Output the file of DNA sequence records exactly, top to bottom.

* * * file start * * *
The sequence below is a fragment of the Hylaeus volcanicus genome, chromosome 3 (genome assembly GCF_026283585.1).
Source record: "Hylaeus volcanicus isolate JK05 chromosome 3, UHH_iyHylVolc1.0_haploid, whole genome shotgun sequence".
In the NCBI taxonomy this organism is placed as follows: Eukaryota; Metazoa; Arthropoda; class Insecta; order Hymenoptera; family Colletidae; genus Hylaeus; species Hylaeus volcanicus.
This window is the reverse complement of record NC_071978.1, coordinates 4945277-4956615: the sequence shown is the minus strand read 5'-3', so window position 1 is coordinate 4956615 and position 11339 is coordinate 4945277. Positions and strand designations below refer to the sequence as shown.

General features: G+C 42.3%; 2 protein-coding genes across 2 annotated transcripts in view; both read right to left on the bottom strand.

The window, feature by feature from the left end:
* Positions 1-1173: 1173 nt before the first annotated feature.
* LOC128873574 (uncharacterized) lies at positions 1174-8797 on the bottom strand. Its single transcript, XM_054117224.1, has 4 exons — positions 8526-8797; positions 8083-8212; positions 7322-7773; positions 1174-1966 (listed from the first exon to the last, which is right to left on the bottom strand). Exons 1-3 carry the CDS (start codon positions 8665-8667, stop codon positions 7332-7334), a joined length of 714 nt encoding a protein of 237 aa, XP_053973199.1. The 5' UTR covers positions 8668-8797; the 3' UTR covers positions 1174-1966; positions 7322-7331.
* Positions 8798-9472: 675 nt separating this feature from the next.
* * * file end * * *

The sequence below is a fragment of the Hylaeus volcanicus genome, chromosome 3 (genome assembly GCF_026283585.1).
Source record: "Hylaeus volcanicus isolate JK05 chromosome 3, UHH_iyHylVolc1.0_haploid, whole genome shotgun sequence".
In the NCBI taxonomy this organism is placed as follows: Eukaryota; Metazoa; Arthropoda; class Insecta; order Hymenoptera; family Colletidae; genus Hylaeus; species Hylaeus volcanicus.
This window is the reverse complement of record NC_071978.1, coordinates 4945277-4956615: the sequence shown is the minus strand read 5'-3', so window position 1 is coordinate 4956615 and position 11339 is coordinate 4945277. Positions and strand designations below refer to the sequence as shown.

General features: G+C 42.3%; 2 protein-coding genes across 2 annotated transcripts in view; both read right to left on the bottom strand.

The window, feature by feature from the left end:
* Positions 1-1173: 1173 nt before the first annotated feature.
* LOC128873574 (uncharacterized) lies at positions 1174-8797 on the bottom strand. Its single transcript, XM_054117224.1, has 4 exons — positions 8526-8797; positions 8083-8212; positions 7322-7773; positions 1174-1966 (listed from the first exon to the last, which is right to left on the bottom strand). Exons 1-3 carry the CDS (start codon positions 8665-8667, stop codon positions 7332-7334), a joined length of 714 nt encoding a protein of 237 aa, XP_053973199.1. The 5' UTR covers positions 8668-8797; the 3' UTR covers positions 1174-1966; positions 7322-7331.
* Positions 8798-9472: 675 nt separating this feature from the next.